Alexis C.wrote a review of Icebreaker Glove 320 on December 29, 2010
It's amazing how much of gear effectiveness is behavioral. My hands are always freezing so usually I buy the thickest, biggest gloves I can. Once I bought mittens. Then, because you can't actually do anything in thick gloves, I take them off whenever I need to handle anything. Of course, when I'm not handling anything, I might as well stuff my hands in my pockets to keep them warm. Eventually I stop wearing the gloves out of the house all together.
Given my recent revelations about wool socks (if you have sweaty feet, you also probably have sweaty hands--ruined my promising origami career), I thought I'd lay out the cash for one last glove experiment. Sweaty hands are possibly the reason Isotoners never worked for me, but these were a revelation! All the little tasks in setting up camp and cooking I could do while wearing these. This especially makes a big difference if there's anything metal you have to touch, of course. I was camping in the 20s and 30s and while my hands weren't toasty, I never completely lost feeling.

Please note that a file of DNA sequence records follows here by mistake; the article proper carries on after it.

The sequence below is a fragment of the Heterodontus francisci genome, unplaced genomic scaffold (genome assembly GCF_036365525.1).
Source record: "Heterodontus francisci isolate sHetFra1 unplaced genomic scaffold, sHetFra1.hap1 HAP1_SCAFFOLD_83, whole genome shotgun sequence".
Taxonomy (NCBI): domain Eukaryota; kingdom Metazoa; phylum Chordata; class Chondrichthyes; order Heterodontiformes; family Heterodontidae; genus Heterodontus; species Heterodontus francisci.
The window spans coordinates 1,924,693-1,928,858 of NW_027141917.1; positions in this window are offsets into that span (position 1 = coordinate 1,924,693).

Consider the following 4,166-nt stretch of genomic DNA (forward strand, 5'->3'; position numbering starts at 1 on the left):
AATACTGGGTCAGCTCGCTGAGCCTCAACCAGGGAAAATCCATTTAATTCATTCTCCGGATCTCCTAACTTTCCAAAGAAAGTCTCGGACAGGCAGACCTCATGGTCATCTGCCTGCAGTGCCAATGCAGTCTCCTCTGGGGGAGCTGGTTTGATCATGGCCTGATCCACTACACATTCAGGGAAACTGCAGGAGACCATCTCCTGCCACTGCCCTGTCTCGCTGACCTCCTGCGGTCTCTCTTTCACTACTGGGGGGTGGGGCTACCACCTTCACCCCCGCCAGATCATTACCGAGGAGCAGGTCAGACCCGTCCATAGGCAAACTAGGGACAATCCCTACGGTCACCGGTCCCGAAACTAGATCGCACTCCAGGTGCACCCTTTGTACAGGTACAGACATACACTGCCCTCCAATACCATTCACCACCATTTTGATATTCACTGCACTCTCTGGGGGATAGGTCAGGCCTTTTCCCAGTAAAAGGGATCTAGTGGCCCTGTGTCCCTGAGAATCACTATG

One thing that bugged me is that there's no sizing information. What gives?? Yeah, they're flexible, but the more area the fabric covers, the lower the density, the less heat can be kept in. Unless Icebreaker wool has some funny relationship with the laws of physics...which come to think of it I could believe. But anyway, I have thin hands but long fingers. If I measure around my knuckles it's 7" and from the base of my ring finger to the tip it's a little under 3". I ordered the medium but the fingers are a little too short. So if in doubt I'd err on a larger size.
Anyway. Thank you for reading my semi-biographical product review.